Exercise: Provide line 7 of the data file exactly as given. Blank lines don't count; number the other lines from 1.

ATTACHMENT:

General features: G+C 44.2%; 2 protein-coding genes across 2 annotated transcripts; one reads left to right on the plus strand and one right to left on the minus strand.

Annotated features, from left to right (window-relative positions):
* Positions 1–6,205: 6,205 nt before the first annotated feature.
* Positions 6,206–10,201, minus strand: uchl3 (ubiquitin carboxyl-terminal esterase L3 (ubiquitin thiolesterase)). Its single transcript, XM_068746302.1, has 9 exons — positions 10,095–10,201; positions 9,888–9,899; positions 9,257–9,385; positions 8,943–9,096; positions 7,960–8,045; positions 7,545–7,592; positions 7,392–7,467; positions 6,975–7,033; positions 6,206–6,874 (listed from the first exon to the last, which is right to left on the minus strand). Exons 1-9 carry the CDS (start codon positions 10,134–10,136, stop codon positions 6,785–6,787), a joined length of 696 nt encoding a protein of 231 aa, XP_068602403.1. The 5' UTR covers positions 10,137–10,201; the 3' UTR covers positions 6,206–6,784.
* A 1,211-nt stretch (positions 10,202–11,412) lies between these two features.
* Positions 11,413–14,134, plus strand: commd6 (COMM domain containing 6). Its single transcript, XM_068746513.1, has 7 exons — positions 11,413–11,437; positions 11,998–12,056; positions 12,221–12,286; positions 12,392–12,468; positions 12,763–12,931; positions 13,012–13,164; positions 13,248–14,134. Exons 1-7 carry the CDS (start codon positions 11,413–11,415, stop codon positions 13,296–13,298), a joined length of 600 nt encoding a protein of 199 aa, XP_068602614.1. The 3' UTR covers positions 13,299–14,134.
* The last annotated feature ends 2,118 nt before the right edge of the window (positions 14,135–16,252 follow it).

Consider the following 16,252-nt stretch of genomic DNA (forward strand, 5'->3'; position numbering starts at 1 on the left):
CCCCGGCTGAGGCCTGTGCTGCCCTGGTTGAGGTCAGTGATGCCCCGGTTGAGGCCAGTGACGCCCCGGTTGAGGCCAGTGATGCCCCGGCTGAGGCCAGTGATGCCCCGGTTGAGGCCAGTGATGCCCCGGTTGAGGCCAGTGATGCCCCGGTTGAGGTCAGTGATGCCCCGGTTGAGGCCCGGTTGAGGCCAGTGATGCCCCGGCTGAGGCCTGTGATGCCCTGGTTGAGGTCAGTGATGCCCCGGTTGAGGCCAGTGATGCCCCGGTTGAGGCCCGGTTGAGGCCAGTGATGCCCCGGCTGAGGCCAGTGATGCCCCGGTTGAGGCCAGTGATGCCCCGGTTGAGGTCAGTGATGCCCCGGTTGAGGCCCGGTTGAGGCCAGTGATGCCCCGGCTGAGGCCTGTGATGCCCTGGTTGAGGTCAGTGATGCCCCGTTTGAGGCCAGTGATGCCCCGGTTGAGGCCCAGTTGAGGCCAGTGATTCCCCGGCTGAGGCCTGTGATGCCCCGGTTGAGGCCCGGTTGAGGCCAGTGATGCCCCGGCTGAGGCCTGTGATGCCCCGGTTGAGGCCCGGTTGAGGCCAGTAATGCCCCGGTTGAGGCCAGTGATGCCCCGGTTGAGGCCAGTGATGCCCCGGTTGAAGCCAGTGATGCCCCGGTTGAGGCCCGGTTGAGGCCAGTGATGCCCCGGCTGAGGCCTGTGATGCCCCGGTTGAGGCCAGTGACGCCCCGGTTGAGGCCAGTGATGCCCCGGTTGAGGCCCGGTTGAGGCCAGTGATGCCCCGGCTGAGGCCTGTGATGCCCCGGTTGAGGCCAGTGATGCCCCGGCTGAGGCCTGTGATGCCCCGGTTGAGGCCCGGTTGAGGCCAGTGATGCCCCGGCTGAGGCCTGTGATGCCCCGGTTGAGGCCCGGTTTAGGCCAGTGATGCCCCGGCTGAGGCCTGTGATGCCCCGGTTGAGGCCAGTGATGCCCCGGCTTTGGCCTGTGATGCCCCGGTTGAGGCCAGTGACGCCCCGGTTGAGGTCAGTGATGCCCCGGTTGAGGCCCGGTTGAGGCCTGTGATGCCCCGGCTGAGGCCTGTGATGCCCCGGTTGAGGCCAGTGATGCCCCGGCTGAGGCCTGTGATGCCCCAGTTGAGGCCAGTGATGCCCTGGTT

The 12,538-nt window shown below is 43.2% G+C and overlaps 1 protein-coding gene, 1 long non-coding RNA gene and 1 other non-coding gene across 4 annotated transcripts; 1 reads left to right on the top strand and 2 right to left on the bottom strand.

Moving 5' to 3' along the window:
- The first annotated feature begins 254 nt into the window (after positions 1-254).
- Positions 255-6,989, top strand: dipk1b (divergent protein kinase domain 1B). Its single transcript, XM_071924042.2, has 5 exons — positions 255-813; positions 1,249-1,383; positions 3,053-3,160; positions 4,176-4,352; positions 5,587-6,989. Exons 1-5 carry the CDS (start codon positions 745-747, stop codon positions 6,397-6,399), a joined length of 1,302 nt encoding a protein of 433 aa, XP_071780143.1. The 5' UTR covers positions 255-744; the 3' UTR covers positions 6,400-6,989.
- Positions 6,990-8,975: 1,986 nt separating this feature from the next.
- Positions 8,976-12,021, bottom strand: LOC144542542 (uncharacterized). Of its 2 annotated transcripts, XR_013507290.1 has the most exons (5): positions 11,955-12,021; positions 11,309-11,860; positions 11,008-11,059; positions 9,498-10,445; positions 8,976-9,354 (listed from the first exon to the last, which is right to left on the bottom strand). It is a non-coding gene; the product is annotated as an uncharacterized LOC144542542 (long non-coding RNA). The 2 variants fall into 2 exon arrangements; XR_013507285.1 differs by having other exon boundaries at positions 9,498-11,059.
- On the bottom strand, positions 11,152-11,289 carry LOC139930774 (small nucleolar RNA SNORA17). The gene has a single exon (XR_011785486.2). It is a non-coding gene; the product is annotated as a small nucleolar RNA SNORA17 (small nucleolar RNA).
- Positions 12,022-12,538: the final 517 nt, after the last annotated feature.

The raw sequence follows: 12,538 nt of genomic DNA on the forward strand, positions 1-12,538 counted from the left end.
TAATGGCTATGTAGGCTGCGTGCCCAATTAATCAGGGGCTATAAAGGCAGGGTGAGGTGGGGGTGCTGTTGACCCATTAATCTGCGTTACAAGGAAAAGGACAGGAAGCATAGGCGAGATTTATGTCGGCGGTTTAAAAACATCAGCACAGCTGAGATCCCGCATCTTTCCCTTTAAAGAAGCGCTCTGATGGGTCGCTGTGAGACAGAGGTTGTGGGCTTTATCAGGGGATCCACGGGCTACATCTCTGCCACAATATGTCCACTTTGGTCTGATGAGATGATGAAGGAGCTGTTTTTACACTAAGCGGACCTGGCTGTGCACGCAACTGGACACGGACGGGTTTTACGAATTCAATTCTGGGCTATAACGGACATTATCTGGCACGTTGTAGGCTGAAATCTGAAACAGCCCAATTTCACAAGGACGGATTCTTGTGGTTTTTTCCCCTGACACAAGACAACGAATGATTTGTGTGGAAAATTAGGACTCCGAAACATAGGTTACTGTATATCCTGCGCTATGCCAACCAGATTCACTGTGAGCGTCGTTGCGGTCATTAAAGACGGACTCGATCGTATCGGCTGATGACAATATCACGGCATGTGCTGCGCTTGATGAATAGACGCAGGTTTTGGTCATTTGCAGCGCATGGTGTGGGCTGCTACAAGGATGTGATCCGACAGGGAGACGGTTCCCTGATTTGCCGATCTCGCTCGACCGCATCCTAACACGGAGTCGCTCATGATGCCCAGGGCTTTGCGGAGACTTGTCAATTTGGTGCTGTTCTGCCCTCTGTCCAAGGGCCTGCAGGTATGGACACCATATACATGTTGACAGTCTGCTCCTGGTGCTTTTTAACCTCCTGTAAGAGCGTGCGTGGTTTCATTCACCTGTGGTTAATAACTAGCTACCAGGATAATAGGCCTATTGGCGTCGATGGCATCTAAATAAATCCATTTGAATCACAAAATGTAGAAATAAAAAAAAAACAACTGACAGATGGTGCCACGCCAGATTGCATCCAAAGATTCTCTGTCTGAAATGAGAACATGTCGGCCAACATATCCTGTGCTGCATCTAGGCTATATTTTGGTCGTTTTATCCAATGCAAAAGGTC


* The last annotated feature ends 2,118 nt before the right edge of the window (positions 14,135–16,252 follow it).